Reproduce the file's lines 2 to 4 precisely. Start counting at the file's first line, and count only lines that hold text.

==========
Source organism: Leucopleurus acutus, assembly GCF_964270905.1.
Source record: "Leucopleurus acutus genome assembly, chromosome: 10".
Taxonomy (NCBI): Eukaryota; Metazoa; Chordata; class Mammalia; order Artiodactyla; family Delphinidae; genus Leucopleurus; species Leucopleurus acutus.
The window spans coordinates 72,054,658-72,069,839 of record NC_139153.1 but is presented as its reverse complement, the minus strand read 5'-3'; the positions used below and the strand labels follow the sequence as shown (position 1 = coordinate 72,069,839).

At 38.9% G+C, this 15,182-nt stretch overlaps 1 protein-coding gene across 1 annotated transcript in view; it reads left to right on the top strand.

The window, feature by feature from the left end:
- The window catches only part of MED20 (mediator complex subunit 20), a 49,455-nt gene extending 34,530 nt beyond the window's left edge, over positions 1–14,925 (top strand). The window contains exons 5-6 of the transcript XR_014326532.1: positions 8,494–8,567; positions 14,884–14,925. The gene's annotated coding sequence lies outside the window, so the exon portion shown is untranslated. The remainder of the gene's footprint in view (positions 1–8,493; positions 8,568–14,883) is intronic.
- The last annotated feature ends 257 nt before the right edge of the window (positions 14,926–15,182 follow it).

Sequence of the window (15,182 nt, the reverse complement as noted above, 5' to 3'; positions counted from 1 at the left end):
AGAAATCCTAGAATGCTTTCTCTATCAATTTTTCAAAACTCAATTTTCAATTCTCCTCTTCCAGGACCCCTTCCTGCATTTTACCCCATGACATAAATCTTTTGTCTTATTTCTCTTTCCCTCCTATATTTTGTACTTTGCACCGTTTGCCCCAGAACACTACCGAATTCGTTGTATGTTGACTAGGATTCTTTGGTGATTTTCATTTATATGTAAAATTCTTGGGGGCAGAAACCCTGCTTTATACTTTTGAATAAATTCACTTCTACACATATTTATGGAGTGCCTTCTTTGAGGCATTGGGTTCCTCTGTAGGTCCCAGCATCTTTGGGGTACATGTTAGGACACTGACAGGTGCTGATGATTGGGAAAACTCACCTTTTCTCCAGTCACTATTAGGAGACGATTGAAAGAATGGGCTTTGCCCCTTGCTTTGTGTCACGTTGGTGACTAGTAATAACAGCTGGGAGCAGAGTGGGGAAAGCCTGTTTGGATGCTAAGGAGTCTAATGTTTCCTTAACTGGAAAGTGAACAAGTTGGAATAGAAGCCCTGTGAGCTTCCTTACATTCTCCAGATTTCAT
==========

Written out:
Source record: "Leucopleurus acutus genome assembly, chromosome: 10".
Taxonomy (NCBI): Eukaryota; Metazoa; Chordata; class Mammalia; order Artiodactyla; family Delphinidae; genus Leucopleurus; species Leucopleurus acutus.
The window spans coordinates 72,054,658-72,069,839 of record NC_139153.1 but is presented as its reverse complement, the minus strand read 5'-3'; the positions used below and the strand labels follow the sequence as shown (position 1 = coordinate 72,069,839).